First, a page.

Posted by: episystechpubs | May 28, 2013

Editor’s Corner: More on editing to improve usage

I hope everyone is feeling relaxed and rested after the three-day weekend. Here is the remainder of the article on self-editing that I sent last week from DailyWritingTips.

· Select the strongest nouns and verbs before you select adjectives and adverbs.
Words that modify nouns and verbs can enhance clarity of thought and vividness of imagery, but if they upstage the words they’re supposed to support, strengthen the actor and action words. When you do so, an adjective or adverb may no longer be necessary.

· Seek opportunities to use repetition for rhetorical effect while, at the same time, you watch for careless redundancy.
Take care that you don’t repeat yourself unless you do so to emphasize your point. [KC – In technical writing, you may explain a difficult topic at a technical level and then restate the information in plain language. Just make sure not to keep repeating the
same thing over and over using same words. I think that’s the equivalent of repeating the same thing to someone (louder each time) who doesn’t speak your language. No matter how many times you say it or how loud you yell it—the recipient is not going to get
it until you use language they understand.]

· Read your draft aloud to help you refine grammar and usage. If something doesn’t sound right to you, it probably doesn’t read right to your audience, either.
Recitation of your writing is time consuming, but that’s how you find the awkward wording or phrasing you didn’t stumble over in your silent review. [KC –This is often something we do as editors when we stumble on something that doesn’t make sense. You may think we are talking to ourselves, but we’re actually reading submissions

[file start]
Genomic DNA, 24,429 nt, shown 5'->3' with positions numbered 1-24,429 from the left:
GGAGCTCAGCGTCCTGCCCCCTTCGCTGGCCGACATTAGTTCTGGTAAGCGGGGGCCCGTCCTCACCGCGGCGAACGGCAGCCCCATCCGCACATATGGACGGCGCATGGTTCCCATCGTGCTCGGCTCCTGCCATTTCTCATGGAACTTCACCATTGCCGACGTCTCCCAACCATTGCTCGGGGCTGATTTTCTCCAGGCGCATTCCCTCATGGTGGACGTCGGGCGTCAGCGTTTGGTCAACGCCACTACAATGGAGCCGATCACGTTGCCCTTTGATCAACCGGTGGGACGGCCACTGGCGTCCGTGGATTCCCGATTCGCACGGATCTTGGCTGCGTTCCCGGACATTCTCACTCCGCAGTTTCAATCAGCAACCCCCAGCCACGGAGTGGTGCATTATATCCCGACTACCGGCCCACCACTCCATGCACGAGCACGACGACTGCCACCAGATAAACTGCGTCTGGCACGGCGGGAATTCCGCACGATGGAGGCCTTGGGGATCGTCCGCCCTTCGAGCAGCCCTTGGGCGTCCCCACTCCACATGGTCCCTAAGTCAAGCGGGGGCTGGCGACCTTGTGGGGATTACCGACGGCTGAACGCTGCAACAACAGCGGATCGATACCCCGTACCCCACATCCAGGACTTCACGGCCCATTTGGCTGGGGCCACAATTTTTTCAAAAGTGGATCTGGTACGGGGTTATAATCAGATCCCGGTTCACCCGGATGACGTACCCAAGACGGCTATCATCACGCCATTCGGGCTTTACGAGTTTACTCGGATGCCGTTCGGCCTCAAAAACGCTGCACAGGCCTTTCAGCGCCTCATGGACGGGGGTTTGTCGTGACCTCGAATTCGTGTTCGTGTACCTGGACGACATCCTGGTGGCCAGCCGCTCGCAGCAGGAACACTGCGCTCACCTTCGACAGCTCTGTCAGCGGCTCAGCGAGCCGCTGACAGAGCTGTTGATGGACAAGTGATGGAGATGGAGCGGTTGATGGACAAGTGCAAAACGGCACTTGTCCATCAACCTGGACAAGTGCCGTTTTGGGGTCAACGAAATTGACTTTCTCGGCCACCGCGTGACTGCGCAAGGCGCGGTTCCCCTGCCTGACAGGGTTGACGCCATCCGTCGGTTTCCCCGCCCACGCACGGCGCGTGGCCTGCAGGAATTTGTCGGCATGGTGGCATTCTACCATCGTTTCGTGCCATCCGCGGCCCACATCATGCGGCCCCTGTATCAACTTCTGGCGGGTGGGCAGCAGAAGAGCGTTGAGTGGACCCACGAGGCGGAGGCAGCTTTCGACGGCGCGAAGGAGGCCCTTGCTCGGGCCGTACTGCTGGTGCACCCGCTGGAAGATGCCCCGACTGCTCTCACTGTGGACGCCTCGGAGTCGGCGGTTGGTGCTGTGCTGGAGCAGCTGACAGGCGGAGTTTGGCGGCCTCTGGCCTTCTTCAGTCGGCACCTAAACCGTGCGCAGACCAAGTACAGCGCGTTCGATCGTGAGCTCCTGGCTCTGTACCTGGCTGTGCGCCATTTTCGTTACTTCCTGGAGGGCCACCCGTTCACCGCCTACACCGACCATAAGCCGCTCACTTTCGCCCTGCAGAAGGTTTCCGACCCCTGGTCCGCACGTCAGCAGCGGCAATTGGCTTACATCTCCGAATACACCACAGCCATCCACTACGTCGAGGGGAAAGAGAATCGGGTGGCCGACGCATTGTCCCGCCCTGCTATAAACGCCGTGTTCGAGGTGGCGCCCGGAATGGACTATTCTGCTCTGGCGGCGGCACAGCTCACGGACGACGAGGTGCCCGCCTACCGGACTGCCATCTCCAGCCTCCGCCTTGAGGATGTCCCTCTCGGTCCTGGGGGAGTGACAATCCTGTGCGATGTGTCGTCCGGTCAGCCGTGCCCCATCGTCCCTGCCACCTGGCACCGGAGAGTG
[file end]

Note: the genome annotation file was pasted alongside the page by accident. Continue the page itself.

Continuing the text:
out loud to double-check their clarity. No comments from the peanut gallery!]

· Ask someone else to read your writing and critique it.
People you [ask] to read your draft need not offer solutions to problems of grammar, usage, organization, and logic; they can simply highlight problematic words, phrases, sentences, and passages, and offer more detail if necessary while leaving the problem solving to you. [KC – This point refers to personal writing and critiques. As editors here at Jack Henry, it is part of our job to correct grammar, usage, and problem sentences.
We may also offer advice on the structure and logic of a submission since we have experience in instructional design, presenting, teaching, and writing various types of articles. It’s our job to help you communicate as clearly and efficiently as possible!]

When Model-Netics goes wrong…

From F in Exams, by Richard Benson

Kara Church

Senior Technical Editor


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